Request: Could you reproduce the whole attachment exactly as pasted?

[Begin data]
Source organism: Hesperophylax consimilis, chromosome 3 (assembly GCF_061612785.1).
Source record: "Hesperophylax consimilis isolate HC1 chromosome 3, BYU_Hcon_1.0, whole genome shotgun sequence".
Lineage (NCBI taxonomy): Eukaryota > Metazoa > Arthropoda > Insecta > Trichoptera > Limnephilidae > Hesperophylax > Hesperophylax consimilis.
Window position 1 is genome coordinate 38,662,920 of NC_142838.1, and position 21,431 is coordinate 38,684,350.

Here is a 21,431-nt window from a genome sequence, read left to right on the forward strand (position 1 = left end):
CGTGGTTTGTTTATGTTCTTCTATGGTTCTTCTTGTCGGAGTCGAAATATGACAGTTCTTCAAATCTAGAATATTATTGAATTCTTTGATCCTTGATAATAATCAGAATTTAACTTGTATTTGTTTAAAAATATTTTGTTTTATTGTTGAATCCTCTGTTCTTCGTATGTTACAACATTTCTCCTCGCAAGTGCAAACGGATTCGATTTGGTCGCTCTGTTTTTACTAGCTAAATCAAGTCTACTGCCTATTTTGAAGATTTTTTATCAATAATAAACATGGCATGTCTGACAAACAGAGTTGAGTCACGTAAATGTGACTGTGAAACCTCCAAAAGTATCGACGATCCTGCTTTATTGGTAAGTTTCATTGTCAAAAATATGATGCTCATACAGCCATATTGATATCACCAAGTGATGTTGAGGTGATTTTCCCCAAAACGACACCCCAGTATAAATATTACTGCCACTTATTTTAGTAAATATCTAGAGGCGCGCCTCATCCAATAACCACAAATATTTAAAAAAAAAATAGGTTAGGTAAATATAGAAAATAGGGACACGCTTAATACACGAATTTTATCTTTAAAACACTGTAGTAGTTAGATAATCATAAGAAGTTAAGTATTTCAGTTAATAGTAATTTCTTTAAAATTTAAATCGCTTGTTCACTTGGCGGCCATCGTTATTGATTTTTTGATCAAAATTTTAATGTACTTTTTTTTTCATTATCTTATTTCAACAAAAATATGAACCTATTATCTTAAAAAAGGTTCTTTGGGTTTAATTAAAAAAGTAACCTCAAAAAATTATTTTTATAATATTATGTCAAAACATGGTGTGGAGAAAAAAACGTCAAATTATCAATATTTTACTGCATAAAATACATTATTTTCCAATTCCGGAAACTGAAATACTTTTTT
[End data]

Source organism: Hesperophylax consimilis, chromosome 3 (assembly GCF_061612785.1).
Source record: "Hesperophylax consimilis isolate HC1 chromosome 3, BYU_Hcon_1.0, whole genome shotgun sequence".
Lineage (NCBI taxonomy): Eukaryota > Metazoa > Arthropoda > Insecta > Trichoptera > Limnephilidae > Hesperophylax > Hesperophylax consimilis.
Window position 1 is genome coordinate 38,662,920 of NC_142838.1, and position 21,431 is coordinate 38,684,350.

Here is a 21,431-nt window from a genome sequence, read left to right on the forward strand (position 1 = left end):
CGTGGTTTGTTTATGTTCTTCTATGGTTCTTCTTGTCGGAGTCGAAATATGACAGTTCTTCAAATCTAGAATATTATTGAATTCTTTGATCCTTGATAATAATCAGAATTTAACTTGTATTTGTTTAAAAATATTTTGTTTTATTGTTGAATCCTCTGTTCTTCGTATGTTACAACATTTCTCCTCGCAAGTGCAAACGGATTCGATTTGGTCGCTCTGTTTTTACTAGCTAAATCAAGTCTACTGCCTATTTTGAAGATTTTTTATCAATAATAAACATGGCATGTCTGACAAACAGAGTTGAGTCACGTAAATGTGACTGTGAAACCTCCAAAAGTATCGACGATCCTGCTTTATTGGTAAGTTTCATTGTCAAAAATATGATGCTCATACAGCCATATTGATATCACCAAGTGATGTTGAGGTGATTTTCCCCAAAACGACACCCCAGTATAAATATTACTGCCACTTATTTTAGTAAATATCTAGAGGCGCGCCTCATCCAATAACCACAAATATTTAAAAAAAAAATAGGTTAGGTAAATATAGAAAATAGGGACACGCTTAATACACGAATTTTATCTTTAAAACACTGTAGTAGTTAGATAATCATAAGAAGTTAAGTATTTCAGTTAATAGTAATTTCTTTAAAATTTAAATCGCTTGTTCACTTGGCGGCCATCGTTATTGATTTTTTGATCAAAATTTTAATGTACTTTTTTTTTCATTATCTTATTTCAACAAAAATATGAACCTATTATCTTAAAAAAGGTTCTTTGGGTTTAATTAAAAAAGTAACCTCAAAAAATTATTTTTATAATATTATGTCAAAACATGGTGTGGAGAAAAAAACGTCAAATTATCAATATTTTACTGCATAAAATACATTATTTTCCAATTCCGGAAACTGAAATACTTTTTT